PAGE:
Antonio Canova (Possagno, 1757 – Venice, 1822), Perseus triumphant 1806, plaster, 230 x 130 x 90 cm Padua, Papafava palace, private collection (photograph by Fabio Zonta)
Formator of the field of Antonio Canova (Possagno, 1757 – Venice, 1822), Apollo del Belvedere 1806, plaster, 230 x 130 x 90 cm Padua, Papafava palace, private collection (photograph by Fabio Zonta)
Fiercely anti-Jacobin, Canova left Rome in 1798, when social tumult started to threaten public order.
Proclaimed on 15 February 1798, the establishment of the Roman Republic, a sister to the First French Republic, led to a vast number of artistic masterpieces being removed from the city and taken to Paris. This was traumatic for Canova: he felt like all the underpinnings of civilization had collapsed.
The election of pope Pius VII by the conclave in Venice, flanked by his able Secretary of State, Ercole Consalvi, helped restore some semblance of order, and prompted a strong reaction by the artist community to the invading forces.
Painters and sculptors alike realized that a strong signal had to be broadcast: that Rome was not admitting defeat as a result of the recent dramatic events that had led to a vast outflow of art works as an outcome of the Treaty of Tolentino of February 1797.
A huge number of artworks were ceded by that agreement, from the Laocoon (Laocoonte) to the Belvedere Apollo (Apollo del Belvedere). The need was felt to replace some of what had been lost, if only as a symbolic action. Resorting to ancient artefacts was not an option.
A great idea was spawned: to focus on Canova, a great sculptor, who had provided ample proof of his devotion to the Papal authorities by fleeing Rome as soon as it was occupied by the French, an artist who was universally admired and was referred to as the new Phidias (in Italian, Fidia).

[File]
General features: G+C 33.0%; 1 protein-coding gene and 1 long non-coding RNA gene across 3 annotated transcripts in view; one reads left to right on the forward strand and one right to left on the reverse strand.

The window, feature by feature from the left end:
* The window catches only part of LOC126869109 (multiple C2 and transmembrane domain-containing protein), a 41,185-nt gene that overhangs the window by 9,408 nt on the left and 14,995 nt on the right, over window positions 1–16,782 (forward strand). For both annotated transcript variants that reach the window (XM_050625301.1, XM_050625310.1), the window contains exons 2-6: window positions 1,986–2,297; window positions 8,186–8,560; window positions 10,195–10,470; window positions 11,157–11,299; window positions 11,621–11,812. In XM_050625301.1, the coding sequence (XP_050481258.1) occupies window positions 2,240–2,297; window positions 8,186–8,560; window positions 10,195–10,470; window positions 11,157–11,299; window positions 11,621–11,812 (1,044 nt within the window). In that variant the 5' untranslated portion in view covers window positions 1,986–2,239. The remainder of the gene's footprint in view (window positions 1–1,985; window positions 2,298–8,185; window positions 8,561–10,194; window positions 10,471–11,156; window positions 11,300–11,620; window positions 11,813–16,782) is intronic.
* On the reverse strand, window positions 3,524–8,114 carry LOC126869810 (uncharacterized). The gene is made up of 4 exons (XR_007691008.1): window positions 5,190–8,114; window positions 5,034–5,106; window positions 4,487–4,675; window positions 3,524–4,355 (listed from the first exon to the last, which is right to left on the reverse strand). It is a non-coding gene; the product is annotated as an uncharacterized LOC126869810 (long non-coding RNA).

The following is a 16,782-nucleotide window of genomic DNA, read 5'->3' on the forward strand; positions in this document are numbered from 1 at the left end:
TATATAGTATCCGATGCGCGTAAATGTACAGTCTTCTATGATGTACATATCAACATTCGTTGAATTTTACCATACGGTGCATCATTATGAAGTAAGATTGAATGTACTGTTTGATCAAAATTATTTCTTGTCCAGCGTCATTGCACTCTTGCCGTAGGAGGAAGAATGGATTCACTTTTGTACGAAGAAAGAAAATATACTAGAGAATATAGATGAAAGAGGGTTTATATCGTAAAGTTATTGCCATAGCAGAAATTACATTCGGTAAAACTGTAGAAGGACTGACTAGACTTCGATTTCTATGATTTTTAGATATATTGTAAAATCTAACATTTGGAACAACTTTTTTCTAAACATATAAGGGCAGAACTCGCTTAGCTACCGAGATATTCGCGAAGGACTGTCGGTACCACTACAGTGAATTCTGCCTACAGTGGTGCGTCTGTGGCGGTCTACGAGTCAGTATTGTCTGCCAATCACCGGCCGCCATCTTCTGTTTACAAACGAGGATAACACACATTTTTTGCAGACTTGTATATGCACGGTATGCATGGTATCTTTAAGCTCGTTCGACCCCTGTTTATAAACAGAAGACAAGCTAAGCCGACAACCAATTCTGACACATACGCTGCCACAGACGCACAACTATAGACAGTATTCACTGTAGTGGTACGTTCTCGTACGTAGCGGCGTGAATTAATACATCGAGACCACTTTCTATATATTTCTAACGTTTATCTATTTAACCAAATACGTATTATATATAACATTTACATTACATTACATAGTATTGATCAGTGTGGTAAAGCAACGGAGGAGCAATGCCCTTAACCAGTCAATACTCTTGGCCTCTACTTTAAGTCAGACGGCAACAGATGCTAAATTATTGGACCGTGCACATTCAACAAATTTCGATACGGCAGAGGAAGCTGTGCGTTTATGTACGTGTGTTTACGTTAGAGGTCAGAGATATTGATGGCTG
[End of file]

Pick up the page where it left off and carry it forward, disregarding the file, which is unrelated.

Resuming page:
Three marble statues were commissioned, to compensate for the pieces that were now in France: Perseus triumphant (Perseo trionfante), which was to be placed in the pedestal on which had stood the Belvedere Apollo (Apollo del Belvedere), one of the most revered of classical sculptures.
The other two were The Boxers Creugante and Damosseno (I pugilatori Creugante e Damosseno), which were also to be in the courtyard of the Belvedere (Cortile del Belvedere).
The political relevance of these works was even greater, if we consider that the Perseus triumphant was being considered for use erected in the planned — but never realized — forum celebrating Napoleon, in Milan.
Canova had been working on the sculpture, which depicts Perseus defeating the Medusa, between 1800 and 1801 when the request came for the work to be handed over to the Cisalpine Republic.
As soon as it was completed, Canova exhibited the Perseus Triumphant in his atelier alongside a cast of the Belvedere Apollo, of which it was meant to be a modern interpretation, conceived in the spirit of a noble emulation of the works of the Ancients.
This was the first time that a comparison between Ancient and Modern was being being made so overtly.
Here we see an example: the statues from the Palazzo Papafava in Padua, which Canova instructed should be placed in the main reception room. Cruegante is set up in comparison to the Borghese Gladiator (Gladiatore Borghese), while the Perseus Triumphant faces off against the Belvedere Apollo, but is the greater by far.
In preference to reverential homage or a strident departure to the canon, Canova chose a third option: a different reiteration. This difference lay in what was the same: the head (or, better, the hair), the clothing, and the legs.
Perseus wears Pluto’s Cap of Invisibility. Mercury’s wingèd sandals, and carries a diamond-bladed sword given to him by Vulcan; these were gifts to help him slaughter the Medusa.